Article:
Blog :The Incredible Adventures of Nocturne Noire in the Massively Populated Blog World
Date: 8/19/2012 3:39:26 PM
My college hostel was infested with pigeons. If you didn’t shut the windows, you’d find one in your room soon enough.
Don’t have a thing for pigeons, I don’t.
After forgetting to close the windows one day, I returned to my room to find a pigeon comfortably settling down on the ceiling fan. I sighed and opened all the windows and doors. Fresh air and sunlight streamed in. Pigeon least interested. I decided to encourage it and switched the fan on. It looked a little worried and flapped its wings ever so slightly, but then decided that it wasn’t worth the hassle and settled back firmly with strengthened resolve. I didn’t want bird soup in my room, so I switched the fan off, and poked and prodded the damned feathered thing with a broom. It flew down to the windowsill, perched there stylishly for a moment, cocked its head as if to wonder what I could possibly expect it to do now, and then flew back to the fan. I shouted, clapped my hands and used the broom on it for a good five minutes before it finally realized that freedom was just beyond the window.
I know many people who behave exactly like the pigeon. In fact I used to do the same thing too. Freedom may be just a wing-flap away, but we are unable to tear ourselves away from the familiar even if it threatens to make bird soup of us.
Psychologist Martin Seligman once conducted an experiment on what he calls “learned helplessness.” It is a technical term for the condition where a human or animal has learned to behave helplessly, even when it has opportunities to help itself and escape from the negative situation. For the experiment, Seligman placed dogs in three groups. Group 1 dogs were given electric shocks which they could end by pressing a lever. Group 2 dogs were given shocks which persisted regardless of their behavior. Group 3 dogs received no shocks. All the dogs were later put in boxes where they received electric shocks, but from which they could easily escape by jumping over a low barrier. Group 1 and Group 3 dogs jumped over the barrier and escaped, whereas Group 2 dogs accepted the inevitability of the situation and stayed whimpering inside the boxes.
We are often like the pigeon or Group 2 dogs, unable or unwilling to help ourselves. Sometimes, we may not even know how. But the significant advantage of living in the era of information explosion is that every damn thing that you want to know is out there, just waiting to be picked up. While discussing grand business ideas, my best friend used to say, “We are all floating in a river of wealth, our business idea is the scoop with which we take our share.” Indeed. There is such wealth out there – not just money, but knowledge, love, fulfillment, happiness, opportunities to discover yourself – just waiting to be harnessed.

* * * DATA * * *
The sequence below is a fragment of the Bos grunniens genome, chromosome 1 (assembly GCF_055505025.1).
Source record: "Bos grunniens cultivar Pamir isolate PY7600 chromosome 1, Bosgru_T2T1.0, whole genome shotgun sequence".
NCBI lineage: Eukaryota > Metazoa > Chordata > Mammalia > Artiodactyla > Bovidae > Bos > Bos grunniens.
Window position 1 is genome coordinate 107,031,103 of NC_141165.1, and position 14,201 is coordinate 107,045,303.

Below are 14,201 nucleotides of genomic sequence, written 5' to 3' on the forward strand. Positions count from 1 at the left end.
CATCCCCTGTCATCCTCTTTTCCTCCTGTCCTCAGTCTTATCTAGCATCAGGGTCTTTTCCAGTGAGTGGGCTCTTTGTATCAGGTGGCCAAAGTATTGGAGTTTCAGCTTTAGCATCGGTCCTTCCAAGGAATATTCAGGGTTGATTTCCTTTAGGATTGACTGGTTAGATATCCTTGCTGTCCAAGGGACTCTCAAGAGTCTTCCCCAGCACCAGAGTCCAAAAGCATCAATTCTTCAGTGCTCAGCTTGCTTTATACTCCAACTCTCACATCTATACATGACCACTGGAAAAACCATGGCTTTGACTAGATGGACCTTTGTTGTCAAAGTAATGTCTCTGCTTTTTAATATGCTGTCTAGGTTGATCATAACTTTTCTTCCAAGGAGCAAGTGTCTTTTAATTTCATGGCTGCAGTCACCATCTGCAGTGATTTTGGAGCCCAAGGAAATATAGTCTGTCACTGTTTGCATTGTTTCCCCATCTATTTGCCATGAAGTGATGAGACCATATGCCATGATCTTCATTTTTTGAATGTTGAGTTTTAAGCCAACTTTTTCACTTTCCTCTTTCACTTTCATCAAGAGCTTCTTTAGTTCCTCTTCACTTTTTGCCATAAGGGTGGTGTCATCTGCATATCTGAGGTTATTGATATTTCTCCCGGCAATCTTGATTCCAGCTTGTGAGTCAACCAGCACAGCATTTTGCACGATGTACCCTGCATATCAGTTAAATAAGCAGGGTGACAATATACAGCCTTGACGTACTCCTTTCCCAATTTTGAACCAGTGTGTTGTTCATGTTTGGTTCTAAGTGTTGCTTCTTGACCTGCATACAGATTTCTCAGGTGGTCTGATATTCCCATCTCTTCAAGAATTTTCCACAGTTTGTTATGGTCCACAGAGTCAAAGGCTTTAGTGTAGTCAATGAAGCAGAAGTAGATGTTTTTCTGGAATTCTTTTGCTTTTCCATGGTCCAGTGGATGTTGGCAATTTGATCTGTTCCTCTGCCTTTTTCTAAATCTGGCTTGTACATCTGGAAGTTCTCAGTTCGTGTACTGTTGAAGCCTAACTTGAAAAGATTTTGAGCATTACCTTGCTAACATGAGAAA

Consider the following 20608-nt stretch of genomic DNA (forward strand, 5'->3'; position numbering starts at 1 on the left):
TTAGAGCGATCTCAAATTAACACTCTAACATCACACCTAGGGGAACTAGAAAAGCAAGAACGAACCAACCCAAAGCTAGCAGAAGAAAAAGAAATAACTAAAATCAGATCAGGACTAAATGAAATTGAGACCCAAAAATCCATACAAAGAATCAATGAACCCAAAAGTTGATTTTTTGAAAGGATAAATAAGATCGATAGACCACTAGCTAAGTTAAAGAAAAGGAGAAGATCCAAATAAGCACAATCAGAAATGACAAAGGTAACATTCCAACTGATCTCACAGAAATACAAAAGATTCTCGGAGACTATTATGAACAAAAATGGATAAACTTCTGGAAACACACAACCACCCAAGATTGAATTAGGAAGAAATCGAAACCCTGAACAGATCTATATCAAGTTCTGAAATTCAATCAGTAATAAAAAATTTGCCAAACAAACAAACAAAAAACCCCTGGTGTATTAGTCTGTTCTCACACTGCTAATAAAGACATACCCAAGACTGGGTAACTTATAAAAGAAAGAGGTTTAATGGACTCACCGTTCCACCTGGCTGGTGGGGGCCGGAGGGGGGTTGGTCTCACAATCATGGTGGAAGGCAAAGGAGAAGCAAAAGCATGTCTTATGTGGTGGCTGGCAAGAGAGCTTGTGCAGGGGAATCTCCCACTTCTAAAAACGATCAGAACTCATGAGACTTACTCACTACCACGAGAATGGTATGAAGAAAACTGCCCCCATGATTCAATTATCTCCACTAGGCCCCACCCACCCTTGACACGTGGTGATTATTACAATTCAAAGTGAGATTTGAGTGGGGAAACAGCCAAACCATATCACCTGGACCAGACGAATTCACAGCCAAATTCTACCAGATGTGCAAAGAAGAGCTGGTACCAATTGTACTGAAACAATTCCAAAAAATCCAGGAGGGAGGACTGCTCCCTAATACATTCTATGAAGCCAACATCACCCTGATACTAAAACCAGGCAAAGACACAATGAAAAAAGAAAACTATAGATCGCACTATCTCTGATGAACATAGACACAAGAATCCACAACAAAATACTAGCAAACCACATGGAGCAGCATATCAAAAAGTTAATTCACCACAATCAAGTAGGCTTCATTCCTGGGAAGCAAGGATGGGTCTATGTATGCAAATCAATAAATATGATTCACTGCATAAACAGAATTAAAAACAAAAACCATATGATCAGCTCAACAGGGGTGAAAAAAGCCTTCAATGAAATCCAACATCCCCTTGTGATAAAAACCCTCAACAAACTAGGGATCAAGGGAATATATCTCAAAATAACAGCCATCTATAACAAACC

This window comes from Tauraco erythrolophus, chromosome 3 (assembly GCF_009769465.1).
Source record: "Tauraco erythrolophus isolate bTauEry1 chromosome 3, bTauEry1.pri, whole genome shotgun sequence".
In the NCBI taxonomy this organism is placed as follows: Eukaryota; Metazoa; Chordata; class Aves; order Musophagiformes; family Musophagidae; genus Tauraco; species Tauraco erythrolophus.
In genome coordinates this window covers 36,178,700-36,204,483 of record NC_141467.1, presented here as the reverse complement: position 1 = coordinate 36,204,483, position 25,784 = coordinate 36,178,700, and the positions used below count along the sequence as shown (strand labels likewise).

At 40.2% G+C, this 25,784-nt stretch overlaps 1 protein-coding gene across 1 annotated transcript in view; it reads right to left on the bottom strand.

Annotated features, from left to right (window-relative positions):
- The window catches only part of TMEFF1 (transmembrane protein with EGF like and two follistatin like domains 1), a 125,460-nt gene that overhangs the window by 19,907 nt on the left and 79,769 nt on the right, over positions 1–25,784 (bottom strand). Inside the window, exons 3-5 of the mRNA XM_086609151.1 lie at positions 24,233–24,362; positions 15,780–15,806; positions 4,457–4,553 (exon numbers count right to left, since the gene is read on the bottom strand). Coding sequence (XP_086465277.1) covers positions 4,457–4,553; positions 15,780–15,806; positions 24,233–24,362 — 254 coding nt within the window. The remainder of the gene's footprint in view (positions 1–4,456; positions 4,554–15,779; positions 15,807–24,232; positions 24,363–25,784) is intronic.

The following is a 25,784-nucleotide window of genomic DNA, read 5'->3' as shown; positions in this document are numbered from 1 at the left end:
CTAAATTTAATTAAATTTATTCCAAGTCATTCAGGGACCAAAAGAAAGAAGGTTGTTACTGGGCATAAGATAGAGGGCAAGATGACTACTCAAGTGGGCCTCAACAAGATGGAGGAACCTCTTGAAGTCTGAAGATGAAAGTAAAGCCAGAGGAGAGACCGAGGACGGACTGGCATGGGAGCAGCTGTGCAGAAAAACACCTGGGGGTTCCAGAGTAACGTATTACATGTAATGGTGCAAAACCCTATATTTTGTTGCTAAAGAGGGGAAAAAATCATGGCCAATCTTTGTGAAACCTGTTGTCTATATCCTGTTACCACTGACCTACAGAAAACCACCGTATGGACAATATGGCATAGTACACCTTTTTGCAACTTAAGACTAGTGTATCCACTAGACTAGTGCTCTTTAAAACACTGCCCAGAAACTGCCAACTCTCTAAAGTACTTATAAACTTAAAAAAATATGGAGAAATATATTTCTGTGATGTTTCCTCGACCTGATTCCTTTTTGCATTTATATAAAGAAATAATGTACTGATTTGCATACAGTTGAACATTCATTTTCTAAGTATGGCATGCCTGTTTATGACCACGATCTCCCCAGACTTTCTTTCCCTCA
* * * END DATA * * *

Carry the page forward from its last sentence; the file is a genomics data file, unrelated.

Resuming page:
People lose themselves in the superficialities of what religion and self-help promise them, without bothering to look inside themselves to figure out what needs fixing and then just going ahead and fixing it on their own. Which is why it is terribly annoying to see people mindlessly performing rituals to attain “enlightenment” and such, without even being able to let go of their fears, negative addictions and self-destructive thought processes.
Fear is a strange animal. You can never get rid of it. All you can do is look it in the eye and let it lick your face. Remember even Batman feared bats till he overcame his fear. The courage to act in spite of fear, to move with fear, comes only with either desperation or extreme defiance (under the bludgeonings of chance, my head is bloody but unbowed*). There is strength in fear, you just have to get a handle on it and twist it your way.
When I see pigeons settling down comfortably in the rut, I want to shake them till their feathers come off. I constantly watch myself to see whether I am becoming a pigeon. When I see myself becoming pigeon-ish, I fight for my life.
Life must be constantly reclaimed, in the face of inevitable and necessary losses, changes and fears. The only other option is to be a pigeon.
The choice is always yours. That’s the curse of being Free.
* Invictus by William Ernest Henley
Filed under: Life, Observations and Opinions